Amidst the poverty and need for better infrastructure and improved services there are still many needy Jamaicans who benefit from the generosity of agencies, charity organisations and churches.Indeed, we hold that social conditions would be much worse were it not for the efforts of these entities, and indeed individuals, who daily spare a thought for the less fortunate. This newspaper and other media have reported and continue to share the stories of these acts of humanity which, in most cases, have changed the lives of recipients for the better.
One such organisation is Food For the Poor Jamaica (FFP), a branch of Food For the Poor Inc based in Florida, United States, and which partners with stakeholders including non-governmental and private sector organisations on housing, sanitation, education, outreach, and agriculture.
The work done by FFP is sustained by donations filtered from its parent company, which is the largest international relief and development organisation in the USA.
We recall that the organisation started out with food donations, but soon realised that that alone was not going to solve poverty issues. As such, FFP ventured into other areas of critical need.
The charity has built scores of public schools and operates a free health centre at St Joseph’s Hospital in Kingston serving approximately 10,000 patients each year. Additionally, FFP builds about 1,200 houses annually, which was apparently one of the reasons for the previous Government entering into a partnership with the organisation under the State’s Jamaica Emergency Employment Programme (JEEP).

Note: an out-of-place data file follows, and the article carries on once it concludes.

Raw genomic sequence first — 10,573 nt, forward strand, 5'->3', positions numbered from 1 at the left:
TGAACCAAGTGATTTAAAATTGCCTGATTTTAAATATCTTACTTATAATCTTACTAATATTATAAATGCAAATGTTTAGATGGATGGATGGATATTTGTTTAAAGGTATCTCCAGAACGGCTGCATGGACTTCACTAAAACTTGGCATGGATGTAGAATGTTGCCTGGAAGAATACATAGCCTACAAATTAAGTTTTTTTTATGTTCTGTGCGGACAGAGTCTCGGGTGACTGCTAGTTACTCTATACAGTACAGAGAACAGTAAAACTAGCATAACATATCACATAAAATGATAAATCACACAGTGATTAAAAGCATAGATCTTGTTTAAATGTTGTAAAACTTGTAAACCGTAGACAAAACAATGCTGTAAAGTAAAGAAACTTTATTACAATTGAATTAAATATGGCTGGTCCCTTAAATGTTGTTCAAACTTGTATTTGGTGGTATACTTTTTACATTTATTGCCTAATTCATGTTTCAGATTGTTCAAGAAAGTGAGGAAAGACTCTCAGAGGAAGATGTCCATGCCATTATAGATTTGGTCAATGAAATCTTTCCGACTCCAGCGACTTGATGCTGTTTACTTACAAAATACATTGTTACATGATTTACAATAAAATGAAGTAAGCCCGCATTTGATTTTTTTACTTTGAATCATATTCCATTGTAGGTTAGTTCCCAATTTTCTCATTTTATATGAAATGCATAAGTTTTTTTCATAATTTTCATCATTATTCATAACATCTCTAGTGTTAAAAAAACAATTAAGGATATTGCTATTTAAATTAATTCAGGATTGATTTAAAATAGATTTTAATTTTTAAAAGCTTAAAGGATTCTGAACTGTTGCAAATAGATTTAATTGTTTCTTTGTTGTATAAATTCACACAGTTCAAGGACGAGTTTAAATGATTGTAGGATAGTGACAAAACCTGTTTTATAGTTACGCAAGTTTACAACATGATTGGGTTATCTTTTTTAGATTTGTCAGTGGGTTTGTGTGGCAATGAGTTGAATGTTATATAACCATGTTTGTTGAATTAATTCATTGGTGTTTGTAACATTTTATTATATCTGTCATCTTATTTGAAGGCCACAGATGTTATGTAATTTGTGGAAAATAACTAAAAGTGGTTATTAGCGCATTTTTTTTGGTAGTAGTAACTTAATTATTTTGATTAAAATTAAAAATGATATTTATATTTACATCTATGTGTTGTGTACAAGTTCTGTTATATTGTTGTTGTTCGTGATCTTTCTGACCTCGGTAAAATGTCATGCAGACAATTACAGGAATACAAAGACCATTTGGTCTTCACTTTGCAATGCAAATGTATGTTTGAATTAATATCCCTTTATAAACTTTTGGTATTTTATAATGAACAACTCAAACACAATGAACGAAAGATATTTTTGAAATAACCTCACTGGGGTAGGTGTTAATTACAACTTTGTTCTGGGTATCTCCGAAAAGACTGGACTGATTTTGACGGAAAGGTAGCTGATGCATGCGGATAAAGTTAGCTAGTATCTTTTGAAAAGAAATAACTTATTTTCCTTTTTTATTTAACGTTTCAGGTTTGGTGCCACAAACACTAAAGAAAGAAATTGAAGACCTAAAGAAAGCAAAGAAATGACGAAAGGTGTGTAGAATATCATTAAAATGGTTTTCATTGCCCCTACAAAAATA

At the time we were told that, under that arrangement, the island’s 63 constituencies were required to provide FFP with 10 names each for whom the charity would build houses, after its investigation showed that there was indeed a need for shelter.
Of significance is the fact that if FFP was not provided with names it would continue with its building programme nonetheless, as its focus was on helping the less fortunate, regardless of where those people live.
In other words, the organisation’s programme is apolitical, and probably that’s the real problem that some parliamentarians, on both sides of the House, have. What other conclusion could we draw after hearing Mr Leslie Campbell, the representative for St Catherine North Eastern, arguing that he could build a house for half the price projected by FFP?
“My preference would be for those allocations to be given directly to the MP who can use local labour to achieve better results,” Mr Campbell said during last week’s meeting of Parliament’s Infrastructure and Physical Development Committee.
The chairman of that committee, Mr Mikael Phillips, was also very strident in his criticism of the charity, claiming that it has built units with defects that make them uncomfortable for humans.
Other members of the committee, claiming that they were only concerned about value for money, sought to convince us that they were not trying to discredit FFP. However, we ask them what they thought they were doing by making the claim about substandard units as well as the suggestion of exorbitant architectural fees.
We would not be surprised if FFP, after the current contract with the Government expires, decides against entering into a new agreement.